Other wise men I think of are steady in the midst of chaos. They don’t easily get rattled by insults and don’t get into fights… unless it is the last resort. He has a sort of power and knows how to use it to make the world a better place. I recently attended one of the most beautiful weddings I’ve every witnessed. The groom teared up during the ceremony as the emotions swelled… and it was quite moving and powerful!

You might like what a few others have to say about the wise man:

About Today with the Wise Man

Image of an encaustic painting by Janet Fox titled "Today With The Wise Woman."
Today With The Wise Woman

With June’s celebration of Fathers Day in mind, I created this encaustic mixed-media painting in honor of the many wise men in the world. Since it is a companion painting, I also used my favorite colors, but in the opposite way with rust color surrounding the male symbol (also the symbol of the planet Mars) with turquoise highlights. The wires originating from the center follow a path pouring outward through the arrow. The short poem encircling the symbol leads to the bigger note: “Today With the Ageless Wise Man.”

  Feel free to add your note about this post or view others’ thoughts by clicking “Leave a Comment / Comments,” below.

  For information about purchasing this artwork and/or its companion art, both on exhibit at David’s Café Gallery, located in the Parkview Building at 1300 Spring Street in Silver Spring, Maryland, contact Janet Fox.

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Wise Woman

Image of an encaustic painting by Janet Fox titled "Today With The Wise Woman."
Today With The Wise Woman | encaustic | 12″ h X 12″ w | 1st Place, Abstract & 3-D, Montgomery Art Association’s 2016 Creative Expressions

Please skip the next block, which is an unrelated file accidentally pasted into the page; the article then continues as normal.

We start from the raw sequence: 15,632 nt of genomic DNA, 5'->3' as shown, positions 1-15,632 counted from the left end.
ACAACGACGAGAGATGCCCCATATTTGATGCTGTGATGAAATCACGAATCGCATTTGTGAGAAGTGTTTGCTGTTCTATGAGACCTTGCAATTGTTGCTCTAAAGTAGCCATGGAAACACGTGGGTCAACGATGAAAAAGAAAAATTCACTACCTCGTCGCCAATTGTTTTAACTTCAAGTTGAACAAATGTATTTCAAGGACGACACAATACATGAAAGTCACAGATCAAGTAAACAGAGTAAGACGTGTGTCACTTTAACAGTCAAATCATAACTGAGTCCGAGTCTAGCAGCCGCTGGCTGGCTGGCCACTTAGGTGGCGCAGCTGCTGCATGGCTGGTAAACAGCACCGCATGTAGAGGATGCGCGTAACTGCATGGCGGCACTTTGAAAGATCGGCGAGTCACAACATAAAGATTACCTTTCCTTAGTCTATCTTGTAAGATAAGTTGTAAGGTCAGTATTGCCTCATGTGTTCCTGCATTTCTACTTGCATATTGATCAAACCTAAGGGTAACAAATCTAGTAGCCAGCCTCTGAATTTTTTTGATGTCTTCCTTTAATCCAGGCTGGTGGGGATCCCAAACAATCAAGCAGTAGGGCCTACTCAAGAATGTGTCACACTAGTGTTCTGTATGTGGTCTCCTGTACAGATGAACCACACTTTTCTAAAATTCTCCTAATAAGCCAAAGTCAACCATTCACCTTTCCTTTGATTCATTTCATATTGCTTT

Seeking the ageless wise woman

Today, I’m thinking of the ageless wise woman. When I wake up in the morning, I often spend a few minutes lying still, listening to my body and thankful that I’m alive for another day. Most days have a schedule. But on days that don’t, I like to choose an intention and see if I can work on it throughout the day. Some days, I think of who I might see and what question I might ask of them.

Characteristics of the wise woman

Who is this wise woman? She is the one who knows all things from a feminine perspective. I don’t think there is such a being within one person, but I try to look for core characteristics in the many people, female and male, who I will meet today.

Business woman, author and broadcaster Lynne Franks’ presents wise women traits in this TEDxWhitehallWomen video. In it, she notes traits of responsibility, connection, laughter, creativity, leadership, teaching, nurturing, confidence-building, mentoring, integrity, courage, and bridge-building to generations of the future. I’m also reminded of the Hindu goddess Kali, who is a creator but also known for being a destroyer of what is no longer helpful, especially the dark forces.

I’ve been fortunate to know many wise women. They show strength, vulnerability, compassion, humility, respect, love. They use their smarts, experience, and hearts to make the world a better place.